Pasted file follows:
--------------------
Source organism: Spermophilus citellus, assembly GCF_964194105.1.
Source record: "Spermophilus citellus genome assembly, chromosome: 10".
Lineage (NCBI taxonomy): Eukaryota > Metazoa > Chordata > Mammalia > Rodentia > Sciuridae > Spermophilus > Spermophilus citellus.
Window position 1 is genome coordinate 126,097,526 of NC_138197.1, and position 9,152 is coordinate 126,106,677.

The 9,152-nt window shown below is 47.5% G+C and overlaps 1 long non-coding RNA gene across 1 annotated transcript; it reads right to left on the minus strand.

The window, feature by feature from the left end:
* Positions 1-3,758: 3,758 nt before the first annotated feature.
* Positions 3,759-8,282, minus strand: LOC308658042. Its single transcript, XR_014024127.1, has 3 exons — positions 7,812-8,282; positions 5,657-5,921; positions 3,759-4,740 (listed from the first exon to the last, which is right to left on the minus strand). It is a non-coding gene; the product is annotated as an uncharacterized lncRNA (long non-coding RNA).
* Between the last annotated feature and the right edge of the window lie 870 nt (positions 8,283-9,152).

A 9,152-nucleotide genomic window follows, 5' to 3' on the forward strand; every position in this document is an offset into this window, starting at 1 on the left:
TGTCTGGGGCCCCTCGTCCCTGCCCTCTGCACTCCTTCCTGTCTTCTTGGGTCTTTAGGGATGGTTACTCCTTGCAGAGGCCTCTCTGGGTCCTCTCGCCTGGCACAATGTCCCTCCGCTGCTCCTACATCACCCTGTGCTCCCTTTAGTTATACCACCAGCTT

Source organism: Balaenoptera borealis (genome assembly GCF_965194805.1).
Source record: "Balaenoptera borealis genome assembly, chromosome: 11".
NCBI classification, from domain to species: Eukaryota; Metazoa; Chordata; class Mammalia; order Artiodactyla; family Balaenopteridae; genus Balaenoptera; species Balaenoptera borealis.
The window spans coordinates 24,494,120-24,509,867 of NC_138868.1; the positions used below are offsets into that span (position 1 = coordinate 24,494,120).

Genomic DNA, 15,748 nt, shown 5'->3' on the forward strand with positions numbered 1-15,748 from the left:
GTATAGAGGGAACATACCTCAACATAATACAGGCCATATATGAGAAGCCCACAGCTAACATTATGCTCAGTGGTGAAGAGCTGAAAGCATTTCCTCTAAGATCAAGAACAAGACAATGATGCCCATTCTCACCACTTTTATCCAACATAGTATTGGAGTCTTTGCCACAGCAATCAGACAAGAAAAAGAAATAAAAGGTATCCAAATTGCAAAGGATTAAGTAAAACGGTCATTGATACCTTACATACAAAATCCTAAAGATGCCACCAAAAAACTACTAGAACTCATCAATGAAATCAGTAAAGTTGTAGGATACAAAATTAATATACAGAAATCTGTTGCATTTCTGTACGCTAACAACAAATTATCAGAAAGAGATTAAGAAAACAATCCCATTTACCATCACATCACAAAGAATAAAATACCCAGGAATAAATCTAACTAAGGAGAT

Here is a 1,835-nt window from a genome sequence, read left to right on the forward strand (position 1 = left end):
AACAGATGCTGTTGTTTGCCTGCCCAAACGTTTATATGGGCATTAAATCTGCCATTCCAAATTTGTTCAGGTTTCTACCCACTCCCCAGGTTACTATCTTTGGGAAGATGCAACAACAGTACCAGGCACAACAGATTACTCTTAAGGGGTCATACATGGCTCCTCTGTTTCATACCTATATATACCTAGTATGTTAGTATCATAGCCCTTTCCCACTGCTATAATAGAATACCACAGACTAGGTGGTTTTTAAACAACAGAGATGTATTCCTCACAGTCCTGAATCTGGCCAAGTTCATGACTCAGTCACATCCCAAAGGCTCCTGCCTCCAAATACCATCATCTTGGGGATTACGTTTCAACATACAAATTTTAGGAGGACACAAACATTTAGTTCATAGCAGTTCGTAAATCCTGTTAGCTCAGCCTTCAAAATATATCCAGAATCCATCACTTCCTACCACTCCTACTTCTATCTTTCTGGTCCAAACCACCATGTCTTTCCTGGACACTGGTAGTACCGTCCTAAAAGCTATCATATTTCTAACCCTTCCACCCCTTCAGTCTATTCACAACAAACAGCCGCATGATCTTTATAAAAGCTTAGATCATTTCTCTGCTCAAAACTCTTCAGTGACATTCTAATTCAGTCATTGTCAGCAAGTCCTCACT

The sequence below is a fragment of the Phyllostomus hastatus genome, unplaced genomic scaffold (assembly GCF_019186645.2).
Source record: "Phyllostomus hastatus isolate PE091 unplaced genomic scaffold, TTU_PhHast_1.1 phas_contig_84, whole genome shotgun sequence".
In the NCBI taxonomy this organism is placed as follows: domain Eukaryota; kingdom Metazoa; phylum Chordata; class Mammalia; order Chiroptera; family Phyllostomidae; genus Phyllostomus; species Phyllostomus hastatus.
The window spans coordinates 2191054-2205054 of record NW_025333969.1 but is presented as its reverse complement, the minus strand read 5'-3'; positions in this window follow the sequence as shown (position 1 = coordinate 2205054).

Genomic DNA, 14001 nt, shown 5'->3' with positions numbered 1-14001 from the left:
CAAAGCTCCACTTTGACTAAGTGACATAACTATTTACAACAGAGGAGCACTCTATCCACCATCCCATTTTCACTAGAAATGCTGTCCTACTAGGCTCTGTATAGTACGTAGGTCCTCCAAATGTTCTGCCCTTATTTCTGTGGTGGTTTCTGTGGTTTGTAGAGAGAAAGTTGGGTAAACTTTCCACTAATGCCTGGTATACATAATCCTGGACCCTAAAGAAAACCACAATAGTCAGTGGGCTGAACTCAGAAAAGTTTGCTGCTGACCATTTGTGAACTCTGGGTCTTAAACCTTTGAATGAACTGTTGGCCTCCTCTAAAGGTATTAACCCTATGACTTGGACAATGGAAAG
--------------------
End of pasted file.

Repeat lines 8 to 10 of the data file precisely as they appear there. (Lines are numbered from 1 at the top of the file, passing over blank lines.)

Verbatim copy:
* Positions 3,759-8,282, minus strand: LOC308658042. Its single transcript, XR_014024127.1, has 3 exons — positions 7,812-8,282; positions 5,657-5,921; positions 3,759-4,740 (listed from the first exon to the last, which is right to left on the minus strand). It is a non-coding gene; the product is annotated as an uncharacterized lncRNA (long non-coding RNA).
* Between the last annotated feature and the right edge of the window lie 870 nt (positions 8,283-9,152).

A 9,152-nucleotide genomic window follows, 5' to 3' on the forward strand; every position in this document is an offset into this window, starting at 1 on the left: